Not football, broomball
Over the past three weeks, 960 students comprising 72 teams have devoted their time to a little-known game that has become the most-played co-rec fall sport at the University of Notre Dame.
Intramural and co-rec sports have long been a staple in Notre Dame student life, with offerings ranging from soccer to baseball to the recently added pickleball. So, it may surprise some to find that the most popular sport is one that most students—beyond a handful from Minnesota or Saskatchewan—have never heard of: broomball.
The origins of broomball are as unclear as its recent rise to popularity among the undergraduates of Notre Dame. Some claim that broomball was derived from a violent and frequently fatal 10th century Icelandic sport named Knattleikr, in which entire villages faced off against each other on the frozen plains of this Arctic island. But the modern, less violent version of the sport did not arise until the turn of the 20th century, thus the connection to Knattlekir is tenuous.
Canadian workers in Perdue, Saskatchewan played the first documented game in 1909, whence it spread in the ensuing decade throughout Canada and into the upper United States, especially northern Minnesota. As broomball’s popularity spread, the rules were formalized throughout the first half of the 20th century. The first documented broomball league was founded in Duluth, MN in the early 1960s.
Teams initially played with 10 players on the ice at a time—positions more closely mirroring those of soccer, with a goaltender and three defensemen, midfielders, and forwards each. It took the next two decades of play for the numbers to be trimmed down to the hockey-style positions that are used in most leagues today, including at Notre Dame: a goalie, two defense, and three forwards.
Broomball is played in shoes (not skates), on an ice rink, with a rubber ball instead of a hockey puck. The broom—for which the sport was named—has been replaced with a rubber wedge stuck on the end of a pole, still slightly resembling a kitchen broom. Notre Dame’s co-rec rendition of the sport also requires that at least half of the players on the ice for each team are women. The game is then played in two 10-minute halves.
For many Notre Dame students, this obscure sport has been a highlight of their Notre Dame experience. As senior Daniel Schermerhorn told the Rover, “Without having skates, being on the ice offers hilarious wipeouts and epic goal celebrations. It has truly been one of my favorite memories of my time at Notre Dame.”
Schermerhorn played broomball for the first time in the fall of his junior year, joining a team of Baumer and Welsh Family Hall residents. He is playing again this year and is eagerly awaiting the first round of the playoffs.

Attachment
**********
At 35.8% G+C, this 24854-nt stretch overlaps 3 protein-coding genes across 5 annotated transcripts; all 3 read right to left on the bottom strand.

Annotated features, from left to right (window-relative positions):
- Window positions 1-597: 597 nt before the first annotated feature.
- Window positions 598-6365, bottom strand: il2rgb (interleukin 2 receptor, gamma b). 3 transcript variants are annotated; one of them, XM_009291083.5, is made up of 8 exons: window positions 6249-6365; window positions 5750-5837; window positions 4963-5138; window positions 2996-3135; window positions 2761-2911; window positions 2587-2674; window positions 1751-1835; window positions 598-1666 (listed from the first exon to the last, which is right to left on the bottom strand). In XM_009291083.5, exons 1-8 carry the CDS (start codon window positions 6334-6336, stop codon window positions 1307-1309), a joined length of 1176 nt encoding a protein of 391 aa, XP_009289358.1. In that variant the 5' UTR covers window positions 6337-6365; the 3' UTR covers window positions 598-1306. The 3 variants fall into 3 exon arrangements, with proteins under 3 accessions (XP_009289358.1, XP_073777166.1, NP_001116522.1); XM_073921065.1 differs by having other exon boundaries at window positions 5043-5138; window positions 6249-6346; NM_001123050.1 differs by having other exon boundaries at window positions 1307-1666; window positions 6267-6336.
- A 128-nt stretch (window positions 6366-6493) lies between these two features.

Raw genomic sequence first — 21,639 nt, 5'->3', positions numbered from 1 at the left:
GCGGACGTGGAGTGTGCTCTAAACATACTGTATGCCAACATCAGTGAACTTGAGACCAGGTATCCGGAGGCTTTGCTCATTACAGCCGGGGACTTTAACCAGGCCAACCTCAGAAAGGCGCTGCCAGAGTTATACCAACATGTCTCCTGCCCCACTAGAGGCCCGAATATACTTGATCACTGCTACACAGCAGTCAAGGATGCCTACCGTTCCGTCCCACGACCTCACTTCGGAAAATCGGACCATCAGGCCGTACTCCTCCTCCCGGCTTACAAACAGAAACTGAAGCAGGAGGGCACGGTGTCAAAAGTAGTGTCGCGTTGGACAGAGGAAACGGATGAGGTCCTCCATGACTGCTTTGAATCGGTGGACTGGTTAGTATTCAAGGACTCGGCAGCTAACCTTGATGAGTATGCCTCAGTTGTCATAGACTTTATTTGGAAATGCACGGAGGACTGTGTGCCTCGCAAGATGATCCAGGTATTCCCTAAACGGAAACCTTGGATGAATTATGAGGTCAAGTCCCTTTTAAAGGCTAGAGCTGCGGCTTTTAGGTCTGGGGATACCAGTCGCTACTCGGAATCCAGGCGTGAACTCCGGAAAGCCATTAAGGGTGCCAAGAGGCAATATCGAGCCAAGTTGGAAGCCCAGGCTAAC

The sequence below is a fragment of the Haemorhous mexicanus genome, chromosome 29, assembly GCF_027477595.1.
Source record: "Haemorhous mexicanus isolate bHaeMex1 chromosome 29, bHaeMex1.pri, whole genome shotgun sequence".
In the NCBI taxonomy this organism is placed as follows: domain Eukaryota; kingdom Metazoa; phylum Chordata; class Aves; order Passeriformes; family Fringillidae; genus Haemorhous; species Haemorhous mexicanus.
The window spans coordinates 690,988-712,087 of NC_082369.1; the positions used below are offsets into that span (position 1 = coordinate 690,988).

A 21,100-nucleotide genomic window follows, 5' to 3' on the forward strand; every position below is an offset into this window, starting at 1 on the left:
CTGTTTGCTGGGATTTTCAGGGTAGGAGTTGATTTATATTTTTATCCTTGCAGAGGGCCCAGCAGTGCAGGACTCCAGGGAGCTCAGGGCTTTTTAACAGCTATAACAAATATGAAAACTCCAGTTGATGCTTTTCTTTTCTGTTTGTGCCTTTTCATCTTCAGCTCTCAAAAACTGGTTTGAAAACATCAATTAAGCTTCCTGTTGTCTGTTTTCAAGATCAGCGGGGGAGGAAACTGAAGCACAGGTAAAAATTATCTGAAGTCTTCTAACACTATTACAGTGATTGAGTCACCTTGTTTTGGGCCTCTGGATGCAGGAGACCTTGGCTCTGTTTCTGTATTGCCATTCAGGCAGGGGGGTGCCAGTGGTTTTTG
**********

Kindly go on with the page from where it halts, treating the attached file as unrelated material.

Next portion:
Another senior, Bryce VanCaster, expanded upon Danny’s sentiment: “Broomball is incredible because everybody starts at a level playing field—nobody grew up playing broomball competitively in high school or anything like that.” He concluded, “Broomball may be niche, but it is an absolute riot to play.”
Senior Claire Cataldo, who took up the sport for the first time during the fall of this year, added, “Having dabbled in a few other co-rec sports this year including sand volleyball, flag football, and indoor soccer, I’d say broomball has been the most thrilling. … Not much beats the feeling of stepping onto an ice rink in tennis shoes instead of skates and figuring out how to move from point A to B to move the ball down the rink to your teammate.”
Third year law student and fifth year broomball veteran John Hale, continued this sentiment, stating, “There’s nothing quite like rolling into Compton [ice arena] at 11pm with a gaggle of your best friends, squeezing your head into a tiny sweat-filled helmet as you gear up to sprint across the ice for 20 minutes of adrenaline-fueled play.”
Hale, who has played co-rec broomball as an undergraduate and as a law student concluded, “In many ways, broomball is emblematic of my larger experience at Notre Dame. This wonderful sport brings people together across friend groups, majors, and dorms in creating an extremely fun and very healthy outlet for athletic competition.”
The regular season consisted of three games amongst each division of four teams. The top two teams from each division will play a single elimination tournament over the remaining weeks of the season to determine Notre Dame’s broomball champion.
W. Joseph DeReuil is a senior from St. Paul, MN. This Christmas break, he plans to spend every waking moment either in skates or with a broom in his hand. Contact him at email@example.com.
Photo Credit: The Irish Rover
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